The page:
Earnings announcements made in pre-trading hours lead to greater stock-price volatility than do those made in post-closing hours.
Companies are united in their belief that it’s best not to announce quarterly earnings results during trading hours. About 95% of publicly held companies subscribe to that policy, according tonew research.
Among those that do, there’s a fairly even split between earnings announced after the closing bell (i.e., before midnight, chosen by 53% of such companies) and those announced before the opening bell (after midnight, chosen by the rest).
But the timing decision has implications with respect to the market’s reaction to the announcement. That is, earnings releases made before trading opens are associated withgreater volatilityin stock prices than are those made after trading closes, according to a paper by Northwestern University professor Matt Lyle and three colleagues.
Remarkably, the increased volatility lasts for five days after the announcement, according to the research, which looks at about 70,000 quarterly earnings announcements with precise timestamps from 2006 to 2014. The data was provided by Wall Street Horizon, an earnings announcement tracker.
Specifically, on average the stock of a company that announces earnings in the pre-opening hours is approximately 3.2% more volatile per day during the five-day period, compared to its historical average, than is the stock of a company that announces earnings in the post-closing hours.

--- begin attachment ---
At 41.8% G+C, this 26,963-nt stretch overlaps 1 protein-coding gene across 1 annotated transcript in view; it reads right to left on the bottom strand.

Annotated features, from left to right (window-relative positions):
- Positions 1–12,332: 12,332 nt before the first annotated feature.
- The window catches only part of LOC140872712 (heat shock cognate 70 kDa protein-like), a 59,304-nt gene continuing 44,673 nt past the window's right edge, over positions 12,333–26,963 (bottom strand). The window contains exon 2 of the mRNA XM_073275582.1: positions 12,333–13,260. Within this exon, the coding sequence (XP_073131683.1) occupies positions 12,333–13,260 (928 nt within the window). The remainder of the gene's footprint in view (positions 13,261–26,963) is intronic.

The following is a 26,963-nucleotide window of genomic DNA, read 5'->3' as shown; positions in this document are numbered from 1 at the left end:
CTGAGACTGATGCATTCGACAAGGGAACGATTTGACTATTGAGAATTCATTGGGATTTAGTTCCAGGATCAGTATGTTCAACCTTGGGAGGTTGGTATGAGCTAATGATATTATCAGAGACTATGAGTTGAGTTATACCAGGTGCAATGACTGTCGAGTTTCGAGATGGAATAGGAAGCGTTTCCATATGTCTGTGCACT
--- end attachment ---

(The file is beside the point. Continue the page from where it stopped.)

Additionally, the team looked at the specific hour when announcements are made. They found that those made close to either the opening or closing bell are less volatile than those made further away from those hours. For example, an announcement made at 6:00 a.m. Eastern time tends to be more volatile than one made at 9:00. The researchers hypothesize that the difference is explained by investors needing time to process the information before factoring it into trading activities.
“All else equal, as investors process information and revise their beliefs, they engage in trade which moves prices,” the paper says. The authors add that the differences in volatility that they document are “highly predictable” and persist even when controlling for many other factors associated with volatility, including company size, profitability, earnings surprises, volume, spreads, and historical volatility.
The researchers further note that option-trading strategies based on buying in the morning and selling at night can produce significant returns. Many CFOs, however, no doubt prefer a lower degree of volatility — an outcome that merely choosing a different hour for disclosing results could help achieve, the research suggests.
Lyle’s co-authors are Christopher Rigsby, a doctoral candidate at Northwestern’s Kellogg School of Management; Andrew Stephan, a professor at the University of Colorado; and Indiana University professor Teri Lombardi Yohn.